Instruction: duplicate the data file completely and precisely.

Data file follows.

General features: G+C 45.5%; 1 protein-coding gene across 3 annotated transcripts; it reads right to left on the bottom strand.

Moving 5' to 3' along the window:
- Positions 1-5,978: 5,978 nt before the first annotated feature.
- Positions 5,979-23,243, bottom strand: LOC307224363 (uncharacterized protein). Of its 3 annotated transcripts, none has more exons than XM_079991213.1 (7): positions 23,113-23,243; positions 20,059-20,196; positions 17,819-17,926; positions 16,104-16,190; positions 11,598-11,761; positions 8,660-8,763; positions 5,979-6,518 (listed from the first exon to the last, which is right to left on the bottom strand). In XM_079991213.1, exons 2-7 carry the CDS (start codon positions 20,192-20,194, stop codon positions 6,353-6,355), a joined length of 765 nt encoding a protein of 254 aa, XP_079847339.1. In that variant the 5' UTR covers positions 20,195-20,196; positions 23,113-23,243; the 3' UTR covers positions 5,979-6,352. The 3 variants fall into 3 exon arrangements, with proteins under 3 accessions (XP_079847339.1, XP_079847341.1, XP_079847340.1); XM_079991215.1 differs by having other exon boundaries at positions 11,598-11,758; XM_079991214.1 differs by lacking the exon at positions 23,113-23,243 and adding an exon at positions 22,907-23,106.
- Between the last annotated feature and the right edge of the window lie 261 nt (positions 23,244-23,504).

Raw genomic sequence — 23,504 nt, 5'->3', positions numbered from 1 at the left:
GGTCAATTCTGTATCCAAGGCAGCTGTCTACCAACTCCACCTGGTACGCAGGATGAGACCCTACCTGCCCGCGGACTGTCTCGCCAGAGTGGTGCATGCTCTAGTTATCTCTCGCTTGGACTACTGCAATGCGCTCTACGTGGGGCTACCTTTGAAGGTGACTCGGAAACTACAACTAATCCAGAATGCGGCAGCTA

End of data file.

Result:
General features: G+C 45.5%; 1 protein-coding gene across 3 annotated transcripts; it reads right to left on the bottom strand.

Moving 5' to 3' along the window:
- Positions 1-5,978: 5,978 nt before the first annotated feature.
- Positions 5,979-23,243, bottom strand: LOC307224363 (uncharacterized protein). Of its 3 annotated transcripts, none has more exons than XM_079991213.1 (7): positions 23,113-23,243; positions 20,059-20,196; positions 17,819-17,926; positions 16,104-16,190; positions 11,598-11,761; positions 8,660-8,763; positions 5,979-6,518 (listed from the first exon to the last, which is right to left on the bottom strand). In XM_079991213.1, exons 2-7 carry the CDS (start codon positions 20,192-20,194, stop codon positions 6,353-6,355), a joined length of 765 nt encoding a protein of 254 aa, XP_079847339.1. In that variant the 5' UTR covers positions 20,195-20,196; positions 23,113-23,243; the 3' UTR covers positions 5,979-6,352. The 3 variants fall into 3 exon arrangements, with proteins under 3 accessions (XP_079847339.1, XP_079847341.1, XP_079847340.1); XM_079991215.1 differs by having other exon boundaries at positions 11,598-11,758; XM_079991214.1 differs by lacking the exon at positions 23,113-23,243 and adding an exon at positions 22,907-23,106.
- Between the last annotated feature and the right edge of the window lie 261 nt (positions 23,244-23,504).

Raw genomic sequence — 23,504 nt, 5'->3', positions numbered from 1 at the left:
GGTCAATTCTGTATCCAAGGCAGCTGTCTACCAACTCCACCTGGTACGCAGGATGAGACCCTACCTGCCCGCGGACTGTCTCGCCAGAGTGGTGCATGCTCTAGTTATCTCTCGCTTGGACTACTGCAATGCGCTCTACGTGGGGCTACCTTTGAAGGTGACTCGGAAACTACAACTAATCCAGAATGCGGCAGCTA